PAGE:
Award for research paper mapping energy retrofit potential
Two Oxford Brookes University academics have won an award for their research into energy efficiency in homes in Bicester, Oxfordshire.
Professor Rajat Gupta and Senior Research Fellow Matt Gregg from the Low Carbon Building Research Group, outlined novel methods to speed up the implementation of energy improvements, retrofitting homes built between 1950 and 1965.
Their research focused on 440 houses in Bicester, in an area with high levels of fuel poverty, finding a potential annual energy bill reduction of up to 70%.
The researchers won the Best Paper award at the international Building Simulation and Optimisation (BSO-V) conference 2020.
…our research describes the application of a data driven, geographical information system-based approach, to identify suitable dwellings rapidly and accurately. This is achieved by mapping and modelling baseline energy use and potential for energy retrofit measures.Professor Rajat Gupta, Oxford Brookes Low Carbon Building Research Group
Millions of homes need energy improvements
The research paper, Spatially-based urban energy modelling approach for enabling energy retrofits in Oxfordshire, is based on their European Regional Development Fund project on domestic energy mapping, for enabling large-scale domestic energy retrofits. To meet the UK’s net zero greenhouse gas emissions target by 2050, the research paper states a major transformation of the housing sector, which has lagged behind previous emissions targets, is vital.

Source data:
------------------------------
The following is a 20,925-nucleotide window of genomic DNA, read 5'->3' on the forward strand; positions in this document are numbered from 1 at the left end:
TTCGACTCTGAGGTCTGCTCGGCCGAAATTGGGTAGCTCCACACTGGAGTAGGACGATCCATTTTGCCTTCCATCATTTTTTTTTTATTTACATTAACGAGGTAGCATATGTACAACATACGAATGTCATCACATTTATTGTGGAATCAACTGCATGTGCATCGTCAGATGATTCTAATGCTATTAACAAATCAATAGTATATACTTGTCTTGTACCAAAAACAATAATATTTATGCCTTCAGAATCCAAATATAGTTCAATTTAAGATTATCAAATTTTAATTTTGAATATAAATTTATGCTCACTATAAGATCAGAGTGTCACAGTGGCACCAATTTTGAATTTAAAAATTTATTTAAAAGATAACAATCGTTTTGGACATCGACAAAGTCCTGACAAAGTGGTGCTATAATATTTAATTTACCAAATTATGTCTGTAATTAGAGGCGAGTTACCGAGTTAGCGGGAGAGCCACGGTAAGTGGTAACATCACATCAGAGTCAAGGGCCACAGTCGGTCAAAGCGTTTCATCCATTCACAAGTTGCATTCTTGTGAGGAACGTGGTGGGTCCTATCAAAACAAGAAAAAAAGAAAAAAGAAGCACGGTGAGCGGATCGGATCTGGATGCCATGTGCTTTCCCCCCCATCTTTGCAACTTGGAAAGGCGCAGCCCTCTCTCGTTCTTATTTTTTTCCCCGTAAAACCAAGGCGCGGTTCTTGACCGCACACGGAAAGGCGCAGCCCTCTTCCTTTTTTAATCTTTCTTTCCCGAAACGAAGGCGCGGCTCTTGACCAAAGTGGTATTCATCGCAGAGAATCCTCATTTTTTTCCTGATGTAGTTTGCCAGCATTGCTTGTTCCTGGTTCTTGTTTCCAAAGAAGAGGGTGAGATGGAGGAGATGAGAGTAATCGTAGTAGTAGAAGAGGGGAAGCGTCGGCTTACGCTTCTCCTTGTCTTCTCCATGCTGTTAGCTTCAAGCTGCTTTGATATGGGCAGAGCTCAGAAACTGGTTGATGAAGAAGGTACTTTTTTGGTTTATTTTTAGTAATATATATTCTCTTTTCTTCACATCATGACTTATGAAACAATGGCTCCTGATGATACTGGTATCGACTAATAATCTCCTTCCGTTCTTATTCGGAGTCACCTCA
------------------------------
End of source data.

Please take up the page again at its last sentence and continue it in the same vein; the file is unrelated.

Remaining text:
Professor Rajat Gupta commented: “Although millions of existing homes across the UK need energy improvements, the process of identifying suitable homes is a time-consuming task and energy suppliers are struggling to meet their targets. Energy retrofits can also help to address fuel poverty which has serious economic and social effects on thousands of households.
“To address this challenge, our research describes the application of a data driven, geographical information system-based approach, to identify suitable dwellings rapidly and accurately. This is achieved by mapping and modelling baseline energy use and potential for energy retrofit measures.”
Package based approach reduces energy consumption
The award-winning Domestic Energy, Carbon counting and carbon Reduction Model (DECoRuM) was used to estimate current energy use and potential for energy reduction on a house-by-house level. The research focused on an area in Bicester with the highest level of fuel poverty, at 11%. The area also had over 10% of households with vulnerable residents, with disability or long term health problems.
The measures were grouped to encourage bulk installations and drive down costs. Energy assessments in the selected area shows that a package-based approach, comprising building fabric, heating system upgrade and solar panels, is effective at significantly reducing energy consumption and energy bills, and alleviating fuel poverty.
Map pictured below: Bicester retrofit energy consumption